Auto Air Conditioning / Heating
A broken air conditioning or heating unit in your car can have Milwaukee residents seeing red or left out in the cold. Richlen Garage specializes in prompt, fair diagnostics and repairs to everything from basic heating and air conditioning repairs to more in-depth services.
The heater in your car is basically a smaller version of your cooling systems radiator. And often we take for granted the heat that keeps us warm in winter months and the cool air that refreshes us during summer’s sweltering days. Hot engine coolant is circulated through a small radiator, or heater core. A fan is positioned in front of the heater core to blow cold outside air over the fans. As the air gravels over the heater core, it heats up and becomes the hot air that blows out of your heater vents.
Like your engine’s cooling system radiator, the heater core can suffer some of the same issues. If the heater core becomes clogged with rust or sludge, you will no longer have heat- a program during Milwaukee’s frigid months. Also, leaks can cause a cabin full of white steam and wreak havoc on your windows. Tip: If you smell the sweet aroma of coolant when your heater is on, chances are you have a small leak in the heater core. Often times the heater core is buried under the dashboard and replacing it can be a major job.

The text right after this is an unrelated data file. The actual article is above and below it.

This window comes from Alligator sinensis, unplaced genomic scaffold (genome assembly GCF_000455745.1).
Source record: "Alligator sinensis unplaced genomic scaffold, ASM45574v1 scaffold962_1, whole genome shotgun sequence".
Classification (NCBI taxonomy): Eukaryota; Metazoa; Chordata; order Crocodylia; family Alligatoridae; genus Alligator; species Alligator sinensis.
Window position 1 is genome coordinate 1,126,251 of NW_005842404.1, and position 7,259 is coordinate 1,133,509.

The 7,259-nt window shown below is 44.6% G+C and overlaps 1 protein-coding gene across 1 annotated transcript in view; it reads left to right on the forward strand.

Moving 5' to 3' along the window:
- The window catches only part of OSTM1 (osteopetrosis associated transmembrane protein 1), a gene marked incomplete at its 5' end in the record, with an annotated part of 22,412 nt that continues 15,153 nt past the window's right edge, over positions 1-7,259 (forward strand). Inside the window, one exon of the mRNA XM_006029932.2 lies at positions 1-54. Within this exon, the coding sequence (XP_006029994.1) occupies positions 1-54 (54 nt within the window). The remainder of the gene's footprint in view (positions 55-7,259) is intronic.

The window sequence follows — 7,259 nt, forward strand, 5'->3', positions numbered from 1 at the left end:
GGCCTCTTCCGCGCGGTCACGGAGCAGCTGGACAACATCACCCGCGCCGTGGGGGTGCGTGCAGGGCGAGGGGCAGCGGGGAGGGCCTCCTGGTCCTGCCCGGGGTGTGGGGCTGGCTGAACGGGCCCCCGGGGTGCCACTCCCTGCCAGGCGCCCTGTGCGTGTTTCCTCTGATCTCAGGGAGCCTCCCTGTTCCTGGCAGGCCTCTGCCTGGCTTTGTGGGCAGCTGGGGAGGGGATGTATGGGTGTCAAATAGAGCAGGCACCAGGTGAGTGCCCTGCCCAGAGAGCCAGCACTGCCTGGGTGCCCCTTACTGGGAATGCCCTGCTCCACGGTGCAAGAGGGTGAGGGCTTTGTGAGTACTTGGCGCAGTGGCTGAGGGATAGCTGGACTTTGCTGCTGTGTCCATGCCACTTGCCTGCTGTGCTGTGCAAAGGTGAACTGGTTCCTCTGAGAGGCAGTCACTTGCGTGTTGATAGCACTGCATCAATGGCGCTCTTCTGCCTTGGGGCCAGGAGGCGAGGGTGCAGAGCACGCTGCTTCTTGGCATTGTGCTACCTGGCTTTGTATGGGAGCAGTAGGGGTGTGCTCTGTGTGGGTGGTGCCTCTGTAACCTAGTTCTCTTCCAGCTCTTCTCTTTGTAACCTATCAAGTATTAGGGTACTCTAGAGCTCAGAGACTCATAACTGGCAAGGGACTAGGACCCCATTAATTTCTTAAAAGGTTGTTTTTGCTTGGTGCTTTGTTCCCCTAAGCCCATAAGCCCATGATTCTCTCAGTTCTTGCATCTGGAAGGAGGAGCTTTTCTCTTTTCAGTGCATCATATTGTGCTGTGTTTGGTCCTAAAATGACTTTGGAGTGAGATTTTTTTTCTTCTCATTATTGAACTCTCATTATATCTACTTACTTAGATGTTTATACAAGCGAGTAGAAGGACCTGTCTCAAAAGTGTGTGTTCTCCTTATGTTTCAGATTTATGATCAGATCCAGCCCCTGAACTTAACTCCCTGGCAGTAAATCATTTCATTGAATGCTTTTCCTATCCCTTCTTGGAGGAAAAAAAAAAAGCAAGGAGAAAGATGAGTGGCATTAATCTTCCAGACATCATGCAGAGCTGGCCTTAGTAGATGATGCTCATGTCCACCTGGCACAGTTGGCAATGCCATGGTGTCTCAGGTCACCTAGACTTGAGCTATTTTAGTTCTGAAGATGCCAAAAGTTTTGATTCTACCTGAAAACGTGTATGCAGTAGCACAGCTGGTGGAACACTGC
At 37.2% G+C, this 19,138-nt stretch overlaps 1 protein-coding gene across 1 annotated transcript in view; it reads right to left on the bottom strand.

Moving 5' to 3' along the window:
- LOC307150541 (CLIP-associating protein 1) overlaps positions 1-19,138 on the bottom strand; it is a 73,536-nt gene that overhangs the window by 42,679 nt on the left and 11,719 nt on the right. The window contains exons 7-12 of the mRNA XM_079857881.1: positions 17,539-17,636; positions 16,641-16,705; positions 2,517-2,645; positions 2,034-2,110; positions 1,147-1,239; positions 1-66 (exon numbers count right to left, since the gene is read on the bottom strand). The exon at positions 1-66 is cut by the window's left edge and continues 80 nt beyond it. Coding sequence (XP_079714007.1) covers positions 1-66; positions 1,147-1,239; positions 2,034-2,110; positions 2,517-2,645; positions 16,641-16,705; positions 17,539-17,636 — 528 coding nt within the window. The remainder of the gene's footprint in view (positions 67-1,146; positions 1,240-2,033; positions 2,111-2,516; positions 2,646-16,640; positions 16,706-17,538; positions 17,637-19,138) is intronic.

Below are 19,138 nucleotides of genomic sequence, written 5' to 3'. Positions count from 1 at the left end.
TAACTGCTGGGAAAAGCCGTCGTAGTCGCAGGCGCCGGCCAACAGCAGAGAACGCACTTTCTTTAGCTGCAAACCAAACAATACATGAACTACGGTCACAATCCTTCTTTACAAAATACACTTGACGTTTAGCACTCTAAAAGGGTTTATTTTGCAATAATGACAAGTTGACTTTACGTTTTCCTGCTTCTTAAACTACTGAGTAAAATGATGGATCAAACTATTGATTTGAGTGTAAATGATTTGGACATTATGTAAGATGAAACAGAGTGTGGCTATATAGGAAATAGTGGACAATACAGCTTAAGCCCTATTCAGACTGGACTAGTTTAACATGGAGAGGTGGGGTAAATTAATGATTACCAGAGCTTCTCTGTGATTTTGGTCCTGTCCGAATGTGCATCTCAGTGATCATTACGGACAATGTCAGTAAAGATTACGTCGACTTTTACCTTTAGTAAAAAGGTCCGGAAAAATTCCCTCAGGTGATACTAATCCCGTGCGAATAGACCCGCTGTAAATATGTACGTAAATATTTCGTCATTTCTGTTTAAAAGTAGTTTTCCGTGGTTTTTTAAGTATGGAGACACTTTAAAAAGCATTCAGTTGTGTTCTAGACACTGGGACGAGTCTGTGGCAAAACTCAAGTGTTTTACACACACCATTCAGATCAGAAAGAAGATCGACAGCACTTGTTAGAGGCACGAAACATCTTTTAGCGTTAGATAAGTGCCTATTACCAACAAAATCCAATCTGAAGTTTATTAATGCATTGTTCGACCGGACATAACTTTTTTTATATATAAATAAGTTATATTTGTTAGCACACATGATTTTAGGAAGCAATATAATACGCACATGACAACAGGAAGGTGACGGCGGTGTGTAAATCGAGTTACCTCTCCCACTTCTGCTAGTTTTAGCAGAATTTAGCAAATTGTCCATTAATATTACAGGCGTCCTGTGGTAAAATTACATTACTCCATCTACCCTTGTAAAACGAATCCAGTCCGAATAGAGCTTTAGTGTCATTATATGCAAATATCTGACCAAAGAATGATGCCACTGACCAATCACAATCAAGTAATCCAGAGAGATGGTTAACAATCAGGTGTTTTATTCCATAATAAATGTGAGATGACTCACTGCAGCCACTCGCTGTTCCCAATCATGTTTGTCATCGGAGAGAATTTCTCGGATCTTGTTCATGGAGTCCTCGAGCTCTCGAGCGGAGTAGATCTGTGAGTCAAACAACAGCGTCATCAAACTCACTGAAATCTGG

The air conditioning system in your car is comprised of a compressor, condenser, expansion valve and evaporator. If you have ever used a can of compressed air to clean computer components, you may note that the can gets very cold in a short amount of time. This is due to the rapid expansion of the compressed gas. The same thing happens in your car’s air conditioning system. Refrigerant (aka Freon) is compressed in the compressor and turns into a hot gas. In the condenser this hot gas is cooled to a liquid state and travels to the expansion valve. As the Freon goes through the expansion valve it returns to a low-pressure gas and rapidly cools in the evaporator. A fan blows over the evaporator and cools the air that eventually blows out of your vents, cooling you and the vehicle.
- From time to time the A/C system needs to be recharged to bring it back up to maximum efficiency. Sometimes a leak may cause loss of refrigerant and will need to be fixed before refilling. It's difficult to tell if a leak is present without specific test equipment so leave it up to a professional.
- In recent years, the EPA has phased out the use of R-12 Freon in all refrigeration systems and R-134 has become the new standard. If you have an older system with R-12 you may need to retrofit your system to handle the new R-134 refrigerant. Sometimes seals, hoses and even the compressor need to be changed. The problem arises when the older seals and hoses are not compatible with the new oils found in the R-134.
- Corrosion will cause the heater core (secondary radiator) to leak. This will manifest itself by leaving steam into the passenger compartment and fogging your windows. You will know there is a leak by the sweet smell coming from your vents. Unfortunately changing the heater core is usually not the easier job in the world as engineers tend to squeeze them into some pretty tight spaces under the dash.
Have a difficult to solve auto problem? Looking for the best price for your most challenging car issues in West Allis and Milwaukee? Call and talk to the domestic and Asian automobile experts at Richlen Garage West Allis today.